February 5, 2001

Do we still need big, Linux-specific trade shows?

Author: JT Smith

- by Robin Miller -
After LinuxWorld in New York last week, I am wondering if big-time Linux shows are still needed. Wouldn't companies interested in promoting Linux products and services (including NewsForge owner VA Linux) be better off spending their time and money on more general computer and Internet shows than at events devoted strictly to Linux?Although representatives of IDG, the company behind LinuxWorld, kept telling me the show drew "over 20,000 people," attendance felt thinner than that to me. There wasn't the same "hubbub" feel I got from LinuxWorld in San Jose last summer or last winter's one in New York. This show had more and slicker corporate displays, and more people than ever in corporate uniform shirts manning and womanning those displays, but there was less excitement in the air than I felt at previous shows.

I was not the only one who felt this way. A young Gnome booth person said, "It seems like we're seeing mostly people wearing 'exhibitor' badges come to our booth, not so many who are just here to see the show."

At the same time, there is growing interest in Linux among "mainstream" computer users. I went to a small, regional computer trade show in Tampa, Florida, a few months ago, and the most popular booth in the place was a tiny thing put together by a local Linux Users Group. Their booth was tiny, lacked professional signage, and generally looked like it was put together in a few hours by a group of volunteer hackers -- which it was. All it offered was some people (not dressed in corporate garb) who could answer questions about Linux, and some giveaway install CDs donated by several distro publishers. But that was all it took, at a small-time local computer show, to draw an enthusiastic crowd eager to learn more about Linux.

The show's promoter has invited the LUG back to his next show, and has asked them if they could contact any of the Linux companies that might want to have paid displays. I think at least one or two of them should have small presences there. (I know this is where I would be putting my efforts if I was a Linux company marketing person.)

I can understand why VA, Red Hat, and other Linux companies need to have major presences at Linux-specific shows; they need to "show the flag" to "the community." IBM, Dell, Compaq, and other companies just moving into Linux surely feel they must do the same. But I don't think "the community" is overly impressed with big displays and banners. I think "the community" would be just as impressed with small, humble lounge areas where they could meet casually with the vendors' engineers and programmers, and "the community" would just as soon spend its time in tech sessions as wandering around a trade show floor dominated by sales and marketing people.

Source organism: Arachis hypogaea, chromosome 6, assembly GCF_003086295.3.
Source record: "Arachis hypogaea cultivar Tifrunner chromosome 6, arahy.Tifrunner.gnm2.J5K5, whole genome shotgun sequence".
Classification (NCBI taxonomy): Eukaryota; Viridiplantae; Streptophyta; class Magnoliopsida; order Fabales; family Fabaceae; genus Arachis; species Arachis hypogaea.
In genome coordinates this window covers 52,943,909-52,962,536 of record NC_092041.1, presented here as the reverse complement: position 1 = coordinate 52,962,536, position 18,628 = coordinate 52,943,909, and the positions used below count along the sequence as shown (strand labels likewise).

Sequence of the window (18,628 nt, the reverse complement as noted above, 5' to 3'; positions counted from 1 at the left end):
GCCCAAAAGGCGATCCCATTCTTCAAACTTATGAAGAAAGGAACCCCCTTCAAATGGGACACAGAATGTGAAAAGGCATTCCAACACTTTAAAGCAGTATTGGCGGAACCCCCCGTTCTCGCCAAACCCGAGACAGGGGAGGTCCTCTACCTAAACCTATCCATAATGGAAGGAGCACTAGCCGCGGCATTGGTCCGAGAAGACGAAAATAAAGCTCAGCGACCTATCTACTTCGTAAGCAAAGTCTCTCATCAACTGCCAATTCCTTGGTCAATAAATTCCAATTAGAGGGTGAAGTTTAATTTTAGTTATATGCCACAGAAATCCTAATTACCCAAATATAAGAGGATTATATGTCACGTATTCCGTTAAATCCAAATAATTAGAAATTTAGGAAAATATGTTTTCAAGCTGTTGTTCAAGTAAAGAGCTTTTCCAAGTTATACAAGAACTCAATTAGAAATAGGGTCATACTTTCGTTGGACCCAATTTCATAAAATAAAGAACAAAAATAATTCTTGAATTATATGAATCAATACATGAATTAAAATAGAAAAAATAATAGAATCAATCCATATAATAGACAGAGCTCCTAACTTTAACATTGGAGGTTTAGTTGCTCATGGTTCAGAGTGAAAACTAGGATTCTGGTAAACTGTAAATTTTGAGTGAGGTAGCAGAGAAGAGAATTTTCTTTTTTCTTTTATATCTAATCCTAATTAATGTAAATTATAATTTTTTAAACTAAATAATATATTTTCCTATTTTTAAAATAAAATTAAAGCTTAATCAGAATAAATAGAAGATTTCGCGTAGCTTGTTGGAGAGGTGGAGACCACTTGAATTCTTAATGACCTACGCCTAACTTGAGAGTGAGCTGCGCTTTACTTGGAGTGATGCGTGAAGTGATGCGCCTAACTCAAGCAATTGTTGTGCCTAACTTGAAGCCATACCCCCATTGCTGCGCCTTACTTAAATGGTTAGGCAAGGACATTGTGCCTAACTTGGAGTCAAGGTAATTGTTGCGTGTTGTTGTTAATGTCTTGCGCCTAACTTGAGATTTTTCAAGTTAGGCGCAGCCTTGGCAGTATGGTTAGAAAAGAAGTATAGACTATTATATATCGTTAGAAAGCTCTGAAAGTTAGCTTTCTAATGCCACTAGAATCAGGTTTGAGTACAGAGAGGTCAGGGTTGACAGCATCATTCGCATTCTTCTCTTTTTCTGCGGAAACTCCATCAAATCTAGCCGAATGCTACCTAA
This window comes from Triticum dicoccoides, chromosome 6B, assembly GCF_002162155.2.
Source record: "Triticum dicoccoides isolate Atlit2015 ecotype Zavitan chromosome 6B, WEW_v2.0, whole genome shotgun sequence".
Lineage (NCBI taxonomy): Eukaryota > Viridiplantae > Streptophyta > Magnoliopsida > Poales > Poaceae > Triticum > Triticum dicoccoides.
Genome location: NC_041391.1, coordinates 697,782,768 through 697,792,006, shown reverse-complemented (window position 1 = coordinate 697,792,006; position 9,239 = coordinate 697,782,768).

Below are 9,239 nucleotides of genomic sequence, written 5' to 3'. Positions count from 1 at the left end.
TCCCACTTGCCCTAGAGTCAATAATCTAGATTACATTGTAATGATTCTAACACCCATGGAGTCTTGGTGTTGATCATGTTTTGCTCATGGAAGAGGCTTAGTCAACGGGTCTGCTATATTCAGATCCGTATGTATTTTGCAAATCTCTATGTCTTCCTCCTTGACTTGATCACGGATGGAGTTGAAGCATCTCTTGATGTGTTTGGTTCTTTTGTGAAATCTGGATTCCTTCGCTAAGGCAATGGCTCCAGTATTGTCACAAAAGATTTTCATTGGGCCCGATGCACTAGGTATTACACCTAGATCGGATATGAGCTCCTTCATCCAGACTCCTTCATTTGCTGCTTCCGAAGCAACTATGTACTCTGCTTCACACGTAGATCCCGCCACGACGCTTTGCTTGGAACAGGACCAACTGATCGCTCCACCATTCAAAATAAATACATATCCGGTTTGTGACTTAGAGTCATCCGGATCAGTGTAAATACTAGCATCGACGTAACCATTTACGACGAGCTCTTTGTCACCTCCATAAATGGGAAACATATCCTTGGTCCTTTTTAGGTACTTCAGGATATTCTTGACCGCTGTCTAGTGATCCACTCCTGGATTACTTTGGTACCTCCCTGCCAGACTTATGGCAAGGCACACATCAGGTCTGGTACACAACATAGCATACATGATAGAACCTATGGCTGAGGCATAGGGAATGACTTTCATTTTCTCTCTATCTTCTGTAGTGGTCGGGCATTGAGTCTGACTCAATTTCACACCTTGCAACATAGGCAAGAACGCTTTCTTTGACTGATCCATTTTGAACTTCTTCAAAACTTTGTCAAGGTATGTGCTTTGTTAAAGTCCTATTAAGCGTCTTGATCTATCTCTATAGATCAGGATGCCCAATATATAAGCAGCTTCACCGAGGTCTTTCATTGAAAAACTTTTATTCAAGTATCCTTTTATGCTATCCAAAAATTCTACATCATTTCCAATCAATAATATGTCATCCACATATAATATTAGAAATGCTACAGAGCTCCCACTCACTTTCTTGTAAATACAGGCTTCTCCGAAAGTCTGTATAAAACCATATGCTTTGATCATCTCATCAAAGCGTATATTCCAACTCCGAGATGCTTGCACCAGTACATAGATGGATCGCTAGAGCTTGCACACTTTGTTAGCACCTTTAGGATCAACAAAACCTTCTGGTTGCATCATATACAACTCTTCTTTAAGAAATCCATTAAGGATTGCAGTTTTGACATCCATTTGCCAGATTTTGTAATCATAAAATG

There are plenty of computer industry trade shows with bigger attendance than any Linux show, where hoopla is well-received. Last year at Internet World, Red Hat had a comparatively small, rather hidden booth -- and it was jammed with people begging for demo CDs. This was fine Linux evangelism. There are ISPcons and many other expos and conferences attended by potential Linux hardware and software users, all of which could benefit from increased Linux presences -- and from which Linux companies could benefit by attending.

Perhaps it's time to scale the Linux-specific shows back a bit; to turn more of them into developers' conferences and LUGfest-style meetings, and to send the giant corporate displays with "Linux" in 10-foot letters on them to other shows where Linux is still new and exciting -- or at least isn't being featured in every single booth space.

The funny thing is, I don't believe the lack of need for giant "Linux only" trade shows means Linux is a failure. Rather, it's an indication of Linux success. Linux is no longer an "upstart" or "alternative" operating system, but part of the mainstream, and those who are selling Linux products and services should not be afraid to go forth into the mainstream computing world, with their heads high, to compete against the rest of the world head-to-head, instead of confining themselves to a Linux ghetto inhabited primarily by people who already believe in the cause.

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